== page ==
Larson-Hall, Weber, Johnshon, Riccio, and Liew (2008) conducted a study with
61 young children and found that even minimal exposure to an instructed
foreign language had a perceivable positive impact on their language
development, including the phonetic aspect of language knowledge. Also,
research evidence shows that L2 acquisition in early childhood does not have
any undesirable influence on learning L1, or other adverse effects on a child’s L1
learning and development (Dastgahian & Rostami, 2013). Instead, learning two
languages simultaneously has positive impacts on the child’s acquisition of each
language’s linguistic aspects (Yeung & Chan, 2012). For instance, the early
acquisition of a foreign language is claimed to have positive effects on reading,
writing, and spelling (Midgette & Philippakos, 2016). In line with these findings,
a review study documented that bilingual children enjoy higher levels of
metalinguistic awareness and competence than their monolingual peers (Barack
& Bialystok, 2011). They also had better English skills and better foreign accents
(Kartushina & Martin, 2019).
Similarly, research evidence indicates positive results of early bilingualism
particularly on the cognitive development of young children (Poulin-Dubois,
Blaye, Coutya, & Bialystok, 2011). For instance, it is worth mentioning that the
research was conducted through a meta-analysis of 63 studies that examined the
cognitive effects of bilingualism for children, and the results showed that early
bilingual experience produces cognitive advantages for children in the areas of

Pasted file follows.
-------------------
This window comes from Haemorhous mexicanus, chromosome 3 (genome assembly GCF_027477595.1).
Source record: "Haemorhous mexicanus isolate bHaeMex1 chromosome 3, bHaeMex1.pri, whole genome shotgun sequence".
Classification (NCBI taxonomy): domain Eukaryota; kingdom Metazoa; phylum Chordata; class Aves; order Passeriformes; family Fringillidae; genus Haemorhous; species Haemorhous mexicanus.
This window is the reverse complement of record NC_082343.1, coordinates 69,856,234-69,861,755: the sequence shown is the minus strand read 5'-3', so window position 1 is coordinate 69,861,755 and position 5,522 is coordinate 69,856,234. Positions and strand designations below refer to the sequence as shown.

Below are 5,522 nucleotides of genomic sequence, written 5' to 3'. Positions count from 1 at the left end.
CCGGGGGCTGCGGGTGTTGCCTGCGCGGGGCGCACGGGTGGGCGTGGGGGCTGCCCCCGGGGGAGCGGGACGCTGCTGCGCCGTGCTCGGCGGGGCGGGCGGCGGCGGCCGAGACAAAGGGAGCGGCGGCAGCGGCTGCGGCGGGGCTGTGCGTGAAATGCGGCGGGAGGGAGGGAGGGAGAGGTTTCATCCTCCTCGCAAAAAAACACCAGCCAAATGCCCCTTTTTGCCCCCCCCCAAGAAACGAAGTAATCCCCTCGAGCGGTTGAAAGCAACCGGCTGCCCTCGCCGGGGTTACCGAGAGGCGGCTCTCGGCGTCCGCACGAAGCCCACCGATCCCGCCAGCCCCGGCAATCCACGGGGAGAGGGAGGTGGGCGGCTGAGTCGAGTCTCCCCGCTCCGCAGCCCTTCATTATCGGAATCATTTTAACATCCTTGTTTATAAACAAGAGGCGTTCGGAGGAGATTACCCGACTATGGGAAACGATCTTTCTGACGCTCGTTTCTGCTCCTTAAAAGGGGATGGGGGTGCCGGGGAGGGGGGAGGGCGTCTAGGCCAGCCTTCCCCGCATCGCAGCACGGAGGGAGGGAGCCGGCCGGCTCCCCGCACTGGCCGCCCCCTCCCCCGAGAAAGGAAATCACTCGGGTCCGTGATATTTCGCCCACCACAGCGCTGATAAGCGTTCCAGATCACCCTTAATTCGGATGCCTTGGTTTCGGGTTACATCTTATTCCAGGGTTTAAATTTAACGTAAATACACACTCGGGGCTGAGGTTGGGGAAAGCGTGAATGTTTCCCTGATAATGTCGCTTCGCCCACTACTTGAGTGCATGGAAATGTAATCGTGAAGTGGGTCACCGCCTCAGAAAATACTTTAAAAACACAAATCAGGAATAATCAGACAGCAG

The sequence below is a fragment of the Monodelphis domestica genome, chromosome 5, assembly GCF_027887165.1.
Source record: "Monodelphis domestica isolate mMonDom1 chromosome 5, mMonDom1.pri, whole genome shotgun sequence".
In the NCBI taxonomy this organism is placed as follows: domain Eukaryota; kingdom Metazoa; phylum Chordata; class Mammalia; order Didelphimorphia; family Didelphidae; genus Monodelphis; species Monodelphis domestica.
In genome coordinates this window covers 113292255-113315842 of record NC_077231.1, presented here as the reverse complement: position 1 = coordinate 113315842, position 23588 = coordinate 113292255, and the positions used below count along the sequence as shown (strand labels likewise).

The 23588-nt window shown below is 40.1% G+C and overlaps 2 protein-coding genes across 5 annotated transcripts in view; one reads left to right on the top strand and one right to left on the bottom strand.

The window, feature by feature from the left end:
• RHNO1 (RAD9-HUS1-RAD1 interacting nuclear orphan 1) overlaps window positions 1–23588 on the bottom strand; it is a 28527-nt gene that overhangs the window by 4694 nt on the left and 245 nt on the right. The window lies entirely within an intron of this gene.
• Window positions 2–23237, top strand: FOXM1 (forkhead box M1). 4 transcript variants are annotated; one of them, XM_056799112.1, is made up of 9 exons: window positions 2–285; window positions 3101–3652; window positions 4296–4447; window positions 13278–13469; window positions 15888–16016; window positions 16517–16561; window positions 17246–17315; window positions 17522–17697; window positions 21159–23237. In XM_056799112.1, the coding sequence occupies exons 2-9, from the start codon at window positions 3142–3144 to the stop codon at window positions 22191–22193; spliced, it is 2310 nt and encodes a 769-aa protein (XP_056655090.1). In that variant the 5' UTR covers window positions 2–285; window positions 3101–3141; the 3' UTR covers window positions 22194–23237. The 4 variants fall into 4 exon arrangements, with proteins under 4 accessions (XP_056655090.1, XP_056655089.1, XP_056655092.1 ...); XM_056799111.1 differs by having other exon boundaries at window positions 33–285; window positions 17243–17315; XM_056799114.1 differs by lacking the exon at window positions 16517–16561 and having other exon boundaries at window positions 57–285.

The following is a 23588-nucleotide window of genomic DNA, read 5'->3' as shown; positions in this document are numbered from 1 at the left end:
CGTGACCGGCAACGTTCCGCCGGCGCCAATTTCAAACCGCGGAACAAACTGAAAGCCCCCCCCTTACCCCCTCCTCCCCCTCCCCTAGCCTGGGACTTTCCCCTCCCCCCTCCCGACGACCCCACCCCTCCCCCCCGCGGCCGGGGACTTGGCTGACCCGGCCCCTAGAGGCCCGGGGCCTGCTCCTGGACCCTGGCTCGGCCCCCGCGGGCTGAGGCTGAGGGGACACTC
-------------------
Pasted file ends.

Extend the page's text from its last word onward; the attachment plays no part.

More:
working memory, attention control, metalinguistic awareness, and abstract and
symbolic representation (Adesope, Lavin, Thompson, & Ungerleider, 2010).
More to the point, further research results showed that early bilingualism is
associated with better results for planning and decision-making skills by
bilingual children compared to monolingual peers (Bialystok, Craik, Green, &
Gollan, 2009). These cognitive benefits of early bilingualism extend across the
life span (Bialystok, Abutalebi, Bak, Burke, & Kroll, 2016). In addition, the same
topic was investigated in a Korean-English context with 56 four-year-olds and it
was found that bilingual children had a more operational network of executive
controls for conflict resolution, better speed in attention processing and
problem- than monolingual children (Yang, Yang, & Yang, 2011). Moreover,
another study was carried out with bilingual and monolingual children in a
Russian-Hebrew context and to compare certain cognitive skills (Leikin & Tovli,
2014). The results showed that balanced bilingualism is associated with the
development of creativity in children’s problem-solving skills. These findings
were consistent with a previous study conducted in a similar context, the results
of which indicated that early bilingualism had a positive impact on children’s
general and mathematical creativity (Daubert & Ramani, 2019).
Furthermore, there are research studies that have documented the positive
effects of bilingualism on children’s social development. For example, a study
was conducted by Zang and Yan (2012) with 128 Chinese kindergartners and it
was found that early bilingual education had a positive impact on young
children’s sociopragmatic and communication skills. Likewise, another study
140
©2019 The authors and IJLTER.ORG. All rights reserved.
done with 83 Turkish children reported positive impacts of early starters of